As I mentioned before, I'm not very involved in day-to-day development, though I make small contributions here and there. Looking back at my Dapper uploads, I made a variety of small cleanups and polish (for example to boot messages), fixed a handful of bugs, and made some improvements to the thin client subsystem.

What are you working on for Edgy?

I hope to implement a couple of new features, including the Common Customizations specification, which simplifies the process of making the most common post-installation customizations, and Easy Codec Installation, which guides the user through finding and installing multimedia codecs to view content. You can read more about those here: common-customizations and easy-codec-installation.We'll see how much my free time allows for these during Edgy, but I expect to finish them eventually.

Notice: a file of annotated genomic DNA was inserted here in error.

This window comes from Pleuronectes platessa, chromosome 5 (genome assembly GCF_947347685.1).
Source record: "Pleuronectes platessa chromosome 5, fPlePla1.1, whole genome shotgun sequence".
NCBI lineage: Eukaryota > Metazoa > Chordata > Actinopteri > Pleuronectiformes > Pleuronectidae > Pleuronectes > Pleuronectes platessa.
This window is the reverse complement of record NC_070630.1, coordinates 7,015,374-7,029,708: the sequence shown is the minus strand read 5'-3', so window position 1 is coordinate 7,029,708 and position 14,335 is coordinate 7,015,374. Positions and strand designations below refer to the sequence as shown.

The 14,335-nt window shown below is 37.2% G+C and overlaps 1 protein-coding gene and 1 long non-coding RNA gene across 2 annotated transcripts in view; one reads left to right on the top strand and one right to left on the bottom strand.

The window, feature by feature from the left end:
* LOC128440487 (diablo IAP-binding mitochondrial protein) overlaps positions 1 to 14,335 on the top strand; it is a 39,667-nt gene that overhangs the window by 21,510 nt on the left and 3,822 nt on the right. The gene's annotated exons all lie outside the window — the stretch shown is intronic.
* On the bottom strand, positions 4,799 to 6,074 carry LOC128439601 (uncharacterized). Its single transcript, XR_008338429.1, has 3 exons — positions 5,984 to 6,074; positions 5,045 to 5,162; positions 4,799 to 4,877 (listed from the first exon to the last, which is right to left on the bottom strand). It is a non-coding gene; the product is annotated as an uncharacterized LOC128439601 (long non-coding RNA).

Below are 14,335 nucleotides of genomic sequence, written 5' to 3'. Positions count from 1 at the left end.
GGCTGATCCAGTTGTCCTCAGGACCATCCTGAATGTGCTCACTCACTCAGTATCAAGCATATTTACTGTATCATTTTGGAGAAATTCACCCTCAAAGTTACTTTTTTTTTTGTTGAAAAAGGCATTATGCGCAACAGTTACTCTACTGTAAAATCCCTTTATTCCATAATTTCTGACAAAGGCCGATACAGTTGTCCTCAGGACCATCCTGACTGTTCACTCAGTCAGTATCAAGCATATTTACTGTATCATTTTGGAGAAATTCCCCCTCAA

What feature would you like to see/improve in Ubuntu?

Same answer.

Do you contribute to FLOSS (Free/Libre & Open Source Software) in any other ways?

In the past, I've contributed substantially to a variety of projects, such as MythTV, Hercules (the mainframe emulator), EVMS and of course Debian. Today, I devote most of my energy to Ubuntu, reserving a little for my personal life.

Which window manager/desktop environment do you use and what do you like about it?

I use something very close to the default GNOME desktop, which helps me stay in touch with the experience that a new user has when starting out with Ubuntu. I add a few panel applets for workrave, weather, etc.

What programs do you use daily?

I spend most of my time in gnome-terminals with mutt and zsh, communicating with xchat-gnome and gaim, logging into remote systems with ssh, and many, many Firefox tabs. I'm almost always listening to music at home with rhythmbox, and occasionally now with last-exit.